What refugee camps and COVID-19 can teach us about long-term solutions


The novel coronavirus has taken over our lives worldwide and for some people, more than others. Some of use are directly affected because we have a relative who is or has been sick, some of us now have children at home we have to entertain, some of us have had to close our shops for an indefinite time, and the lucky ones, myself included, stare at the food in our pantries, wondering how we are going to stay sane while working from home for the foreseeable future.

Each and everyone one of us will be affected by this pandemic. We all have new behaviours and norms we have to adapt to. Social distancing, no physical contact, and thorough handwashing, just to name a few.

Even these seemingly simple changes are hard to adapt to, most of us are having a hard time staying indoors. Now imagine being in a refugee camp where you don’t even have an “indoors” of your own. Life in refugee camps is already unimaginable to most of us. People live in unheated tents, with large families sharing small spaces. Others sleep outside with barely any shelter. Often, there is no running water, let alone basic resources for adequate hygiene. Healthcare facilities are primitive and there are usually just a handful of medics for thousands of residents.

You can’t tell people to improve their hygiene when there are no proper facilities. You can’t ask them to quarantine and stay inside when there is no inside to stay in. And you can’t ask people to socially distance themselves because there are too many people living in just one place already.

Refugee camps already struggle with providing basic health services and residents already suffer from respiratory issues due to their living conditions. What happens if you add the novel coronavirus, or any pandemic, for that matter? We don’t know the outcomes yet, but we know it’s not going to be good. 

The novel coronavirus has already reached some refugee camps and nearby communities in Greece. The situation is rapidly changing and NGOs are so overwhelmed they have already left the camps or suspended their services. 

In places such as these camps, the virus will spread much faster and its impact on the residents will be much more catastrophic. Not just physically, but mentally as well. Pandemics lead to panic, heightened fear, unrests and more aggressive behaviour.

Photo: Movement On The Ground

One of our partners, Movement On The Ground is one of the very few organisations still allowed to be present in refugee camps. They are working harder than ever to adapt to this crisis and help the residents of the camps in Lesvos and Samos. They are educating people in the camps about the importance of hygiene and hand-washing for protection, installing hand sanitizer dispensers where hand-washing facilities are limited and distributing food packs.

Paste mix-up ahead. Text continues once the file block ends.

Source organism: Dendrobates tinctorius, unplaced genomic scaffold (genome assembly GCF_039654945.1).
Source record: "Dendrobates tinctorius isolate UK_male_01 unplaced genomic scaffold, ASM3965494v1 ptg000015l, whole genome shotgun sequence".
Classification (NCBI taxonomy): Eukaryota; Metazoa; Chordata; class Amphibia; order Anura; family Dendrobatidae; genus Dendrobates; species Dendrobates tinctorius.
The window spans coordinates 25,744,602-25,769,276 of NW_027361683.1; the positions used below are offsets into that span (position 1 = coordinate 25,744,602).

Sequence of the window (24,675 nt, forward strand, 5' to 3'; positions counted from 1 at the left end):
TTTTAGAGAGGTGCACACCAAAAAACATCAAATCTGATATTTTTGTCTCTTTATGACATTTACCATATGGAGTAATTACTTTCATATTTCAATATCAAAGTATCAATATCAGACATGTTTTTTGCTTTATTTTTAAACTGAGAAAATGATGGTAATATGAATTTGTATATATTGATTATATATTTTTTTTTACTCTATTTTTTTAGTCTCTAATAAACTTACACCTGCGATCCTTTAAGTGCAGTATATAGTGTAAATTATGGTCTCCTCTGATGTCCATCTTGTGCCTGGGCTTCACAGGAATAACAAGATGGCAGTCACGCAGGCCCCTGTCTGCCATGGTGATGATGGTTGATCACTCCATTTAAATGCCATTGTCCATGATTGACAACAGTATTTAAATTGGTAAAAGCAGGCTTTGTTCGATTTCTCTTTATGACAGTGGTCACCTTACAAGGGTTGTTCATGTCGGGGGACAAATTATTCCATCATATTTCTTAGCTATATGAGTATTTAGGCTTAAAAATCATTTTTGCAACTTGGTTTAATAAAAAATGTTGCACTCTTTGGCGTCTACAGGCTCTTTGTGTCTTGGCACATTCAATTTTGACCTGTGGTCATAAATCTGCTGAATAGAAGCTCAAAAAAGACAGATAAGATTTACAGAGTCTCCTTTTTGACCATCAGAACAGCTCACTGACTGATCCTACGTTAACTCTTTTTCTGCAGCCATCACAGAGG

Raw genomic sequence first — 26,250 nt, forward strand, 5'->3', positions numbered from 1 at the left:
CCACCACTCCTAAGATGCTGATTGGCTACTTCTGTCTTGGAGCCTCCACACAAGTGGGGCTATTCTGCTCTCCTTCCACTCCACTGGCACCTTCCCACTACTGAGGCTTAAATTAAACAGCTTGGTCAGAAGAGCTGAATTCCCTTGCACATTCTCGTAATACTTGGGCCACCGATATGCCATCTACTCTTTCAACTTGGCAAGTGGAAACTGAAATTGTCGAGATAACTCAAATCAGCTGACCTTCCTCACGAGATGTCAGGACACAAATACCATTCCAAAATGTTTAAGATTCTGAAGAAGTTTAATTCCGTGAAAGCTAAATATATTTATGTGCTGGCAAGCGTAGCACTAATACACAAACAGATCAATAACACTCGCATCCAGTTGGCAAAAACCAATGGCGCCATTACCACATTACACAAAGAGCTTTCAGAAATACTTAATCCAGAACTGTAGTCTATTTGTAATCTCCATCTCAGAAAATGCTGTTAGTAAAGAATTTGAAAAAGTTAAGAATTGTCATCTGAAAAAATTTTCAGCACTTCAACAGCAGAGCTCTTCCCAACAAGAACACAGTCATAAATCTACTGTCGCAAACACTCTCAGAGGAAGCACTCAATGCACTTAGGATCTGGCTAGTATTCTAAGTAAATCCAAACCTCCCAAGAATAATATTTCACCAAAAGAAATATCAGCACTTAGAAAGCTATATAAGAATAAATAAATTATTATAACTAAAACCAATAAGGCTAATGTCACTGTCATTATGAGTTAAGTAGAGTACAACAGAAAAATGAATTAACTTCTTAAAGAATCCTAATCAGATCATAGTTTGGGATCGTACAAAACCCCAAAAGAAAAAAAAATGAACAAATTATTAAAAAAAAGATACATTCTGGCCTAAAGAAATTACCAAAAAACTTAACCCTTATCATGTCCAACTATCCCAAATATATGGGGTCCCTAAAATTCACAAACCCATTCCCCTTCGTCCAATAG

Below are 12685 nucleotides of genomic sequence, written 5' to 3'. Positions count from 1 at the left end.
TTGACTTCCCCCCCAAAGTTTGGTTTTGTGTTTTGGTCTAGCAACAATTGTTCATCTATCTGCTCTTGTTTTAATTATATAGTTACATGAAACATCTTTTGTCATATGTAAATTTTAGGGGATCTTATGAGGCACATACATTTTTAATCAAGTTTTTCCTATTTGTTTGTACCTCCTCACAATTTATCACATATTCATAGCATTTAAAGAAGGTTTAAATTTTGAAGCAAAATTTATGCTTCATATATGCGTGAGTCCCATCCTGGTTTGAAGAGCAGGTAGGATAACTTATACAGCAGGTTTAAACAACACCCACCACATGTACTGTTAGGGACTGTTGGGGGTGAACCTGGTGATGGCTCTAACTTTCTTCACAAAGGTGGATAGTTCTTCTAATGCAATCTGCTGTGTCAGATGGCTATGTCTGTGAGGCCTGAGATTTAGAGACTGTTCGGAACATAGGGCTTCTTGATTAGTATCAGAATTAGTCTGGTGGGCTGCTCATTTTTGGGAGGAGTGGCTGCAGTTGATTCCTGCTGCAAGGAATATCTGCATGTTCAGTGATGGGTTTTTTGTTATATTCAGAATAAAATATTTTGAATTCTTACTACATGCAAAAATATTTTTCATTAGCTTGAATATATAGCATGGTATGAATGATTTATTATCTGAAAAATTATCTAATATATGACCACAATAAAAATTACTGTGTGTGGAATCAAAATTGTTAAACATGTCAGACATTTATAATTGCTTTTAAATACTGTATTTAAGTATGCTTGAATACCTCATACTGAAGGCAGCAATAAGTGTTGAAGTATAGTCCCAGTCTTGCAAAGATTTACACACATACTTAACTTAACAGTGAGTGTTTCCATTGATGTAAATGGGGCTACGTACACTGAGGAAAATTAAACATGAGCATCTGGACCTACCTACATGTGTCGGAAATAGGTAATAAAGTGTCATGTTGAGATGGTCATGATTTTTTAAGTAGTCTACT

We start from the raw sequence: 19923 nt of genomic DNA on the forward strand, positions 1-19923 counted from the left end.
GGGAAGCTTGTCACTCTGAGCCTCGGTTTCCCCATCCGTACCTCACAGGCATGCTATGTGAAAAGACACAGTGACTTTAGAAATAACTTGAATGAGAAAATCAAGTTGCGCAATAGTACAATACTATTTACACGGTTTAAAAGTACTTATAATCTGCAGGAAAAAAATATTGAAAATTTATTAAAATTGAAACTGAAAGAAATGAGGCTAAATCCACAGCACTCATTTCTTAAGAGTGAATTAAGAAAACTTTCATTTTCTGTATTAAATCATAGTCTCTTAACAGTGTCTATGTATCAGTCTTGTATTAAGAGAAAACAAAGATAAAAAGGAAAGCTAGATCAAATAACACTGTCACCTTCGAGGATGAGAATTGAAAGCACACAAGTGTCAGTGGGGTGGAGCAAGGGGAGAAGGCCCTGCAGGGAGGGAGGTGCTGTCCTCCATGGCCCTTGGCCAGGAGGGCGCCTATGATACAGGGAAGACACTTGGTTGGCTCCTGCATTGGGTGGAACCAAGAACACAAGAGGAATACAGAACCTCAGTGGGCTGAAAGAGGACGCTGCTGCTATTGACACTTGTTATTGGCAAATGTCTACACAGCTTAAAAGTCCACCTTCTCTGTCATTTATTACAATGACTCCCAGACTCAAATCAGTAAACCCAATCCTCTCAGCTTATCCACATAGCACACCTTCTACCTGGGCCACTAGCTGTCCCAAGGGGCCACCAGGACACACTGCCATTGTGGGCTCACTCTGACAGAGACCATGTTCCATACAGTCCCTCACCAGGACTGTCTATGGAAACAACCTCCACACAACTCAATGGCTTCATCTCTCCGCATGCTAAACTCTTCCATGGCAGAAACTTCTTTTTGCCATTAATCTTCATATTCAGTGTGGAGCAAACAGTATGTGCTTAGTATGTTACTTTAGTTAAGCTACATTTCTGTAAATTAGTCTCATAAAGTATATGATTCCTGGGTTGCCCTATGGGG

They have also started preparing their resident volunteers in both camps for situations that might require them to manage services such as food distribution, waste collection and energy provision on their own, with remote assistance from Movement On The Ground staff.

People’s struggle to access basic human needs and rights in refugee camps is not news.  However, the COVID-19 pandemic is a wake-up call about the urgent need to come up with better solutions on how to develop, establish, manage and maintain such camps.

Realistically, this is not going to be the last time there will be a need for refugee camps. What we can already learn from these ongoing crises, the refugee crisis and the COVID-19 pandemic, is that we need to be prepared. We need to develop camps and systems that are ready for emergencies.  

Solutions should not just be about halting pandemics or ending civil wars but also about how to effectively and sustainably tackle emergencies when they inevitably happen. 

Resident volunteers in Samos. Photo: Movement On The Ground

Movement on the Ground's efforts in Lesvos and Samos to prepare their resident volunteers to self-manage the camps is part of their Camp to CampUS project. The project is working towards making camps sustainable, self-sufficient and innovative by involving locals and refugees in the processes. The goal of the projects is to provide residents of such camps with access to proper education, healthcare and nutritional food, alongside communal areas for socialising, sports and arts. Join Movement On The Ground's mission to improve the quality of life in refugee camps by donating below.

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